Making responsible and healthy lifestyle choices can go a long way to preserving eye health and vision. Here are some basic tips and guidelines to help you make those good choices and decisions.

Have Regular Comprehensive Dilated Eye Exams

Making sure to schedule regular dilated eye health and vision exams-at intervals your eye doctor recommends- is the first step to maintaining eye health and good vision. Early detection, diagnosis and treatment when necessary allows us to find eye diseases, conditions and problems so that we can address them before they are sight threatening. Many eye diseases do not have early warning signs, but signs and symptoms can be identified during a comprehensive dilated eye exam.

Know Your Family History of Eye Problems

Many eye health and vision problems and eye diseases tend to run in families. This suggests that if an eye disease is present in any family member it may put you at greater risk of that eye problem. This is particularly the case for eye diseases such as glaucoma and age related macular degeneration (AMD). Stay abreast of the eye diseases and conditions as they exist in your family, AND BE SURE TO TELL US ABOUT THEM WHEN YOU COME IN FOR AN EYE EXAM. 

Nutrition and Diet Affect Eye Health & Vision

Make sure to pay attention to what you eat and try to include a steady diet of foods high in important nutrients that support good vision, such as the following:

  • Vegetables: collard greens, bell peppers, broccoli, tomatoes and dark, leafy greens, such as kale and spinach
  • Nuts: sunflower seeds, almonds, hazelnuts and peanuts
  • Fruits: strawberries and blueberries
  • Omega-3 Fatty Acids: tuna, halibut and salmon
  • Beans: chickpeas, kidney beans and legumes

Watch Your Weight & Exercise

Being overweight exposes you to a greater risk of diabetes. In fact there is an epidemic of diabetes in the U.S. today. Diabetic eye problems include a greater risk of glaucoma, cataracts and sight threatening diabetic retinopathy. Exercise-even moderate amounts of daily exercise reduce your risk of developing MANY eye diseases and problems.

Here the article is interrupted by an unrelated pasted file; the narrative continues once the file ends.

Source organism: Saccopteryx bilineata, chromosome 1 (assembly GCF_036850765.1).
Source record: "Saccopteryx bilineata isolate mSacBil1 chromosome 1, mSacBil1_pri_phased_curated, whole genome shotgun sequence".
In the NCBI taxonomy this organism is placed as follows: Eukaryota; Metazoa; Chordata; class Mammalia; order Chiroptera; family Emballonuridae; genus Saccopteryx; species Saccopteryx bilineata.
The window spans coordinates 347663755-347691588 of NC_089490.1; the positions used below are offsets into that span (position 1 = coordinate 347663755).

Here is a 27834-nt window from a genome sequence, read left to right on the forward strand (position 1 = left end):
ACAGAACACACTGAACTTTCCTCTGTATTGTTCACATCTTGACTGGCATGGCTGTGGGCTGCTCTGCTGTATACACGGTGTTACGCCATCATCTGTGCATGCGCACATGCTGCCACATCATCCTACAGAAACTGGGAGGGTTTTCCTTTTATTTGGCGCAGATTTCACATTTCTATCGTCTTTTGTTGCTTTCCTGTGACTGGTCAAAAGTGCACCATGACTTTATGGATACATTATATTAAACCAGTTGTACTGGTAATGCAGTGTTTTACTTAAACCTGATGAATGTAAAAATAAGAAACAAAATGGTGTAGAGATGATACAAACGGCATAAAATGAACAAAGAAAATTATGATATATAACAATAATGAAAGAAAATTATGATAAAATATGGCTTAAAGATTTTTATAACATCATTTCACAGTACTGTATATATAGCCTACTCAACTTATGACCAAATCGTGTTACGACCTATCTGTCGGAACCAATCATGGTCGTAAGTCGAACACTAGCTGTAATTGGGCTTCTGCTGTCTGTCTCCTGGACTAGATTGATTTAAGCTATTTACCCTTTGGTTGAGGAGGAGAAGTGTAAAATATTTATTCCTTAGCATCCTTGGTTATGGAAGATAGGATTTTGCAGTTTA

Wear Protective Eyewear

Eye injury prevention is relatively easy-if you wear the appropriate protective eyewear when taking part in sports or home activities that expose you to risk. It is estimated that some 90% of eye injuries can be prevented by taking a minute to review the need for protective eyeglasses before doing home projects, trimming branches or shrubs, using saws, tool or weed whackers-and on and on. In addition, when spending time outdoors or near the water, wear sunglasses designed to block out 99 to 100 percent of the sun’s UV-A and UV-B rays.

Be smart and be safe.

Stop Smoking

Not only does smoking cause a host of cardiovascular and systemic vascular problems, but smoking is now recognized as increasing the risk of cataracts, macular degeneration and, all of which could lead to vision loss. We also now know that if you do smoke, there is considerable benefit in stopping!

Avoid Computer Eyestrain

CRT or video display terminals used for computers are well known to expose you eye fatigue, headache and more troubling-dry eye problems. When working on the computer or using a smartphone or tablet, practice the 20-20-20 rule to reduce eyestrain-that is, every 20 minutes, look at something 20 feet away for about 20 seconds. If you have any sensation of dryness, grittiness or “something in your eyes”, use an eye surface lubricant or eye drop to replenish your tears.

If you or someone you know has questions or needs to schedule an appointment, please call The Eye Clinic of Texas, an affiliate of Houston Eye Associates, at 800-423-3937, visit The Eye Clinic of Texas or facebook.com/ecot.lasik.

The Eye Clinic of Texas is an affiliate of Houston Eye Associates, the largest ophthalmology clinic in the nation. We are a leading eye care practice serving the greater Houston, Galveston, League City and Texas City with offices at 1100 Gulf Freeway, Suite 114, League City, Texas 77573, 7111 Medical Center Drive, Suite 110, Texas City, Texas 77590 and 2302 Avenue P, Galveston, Texas.


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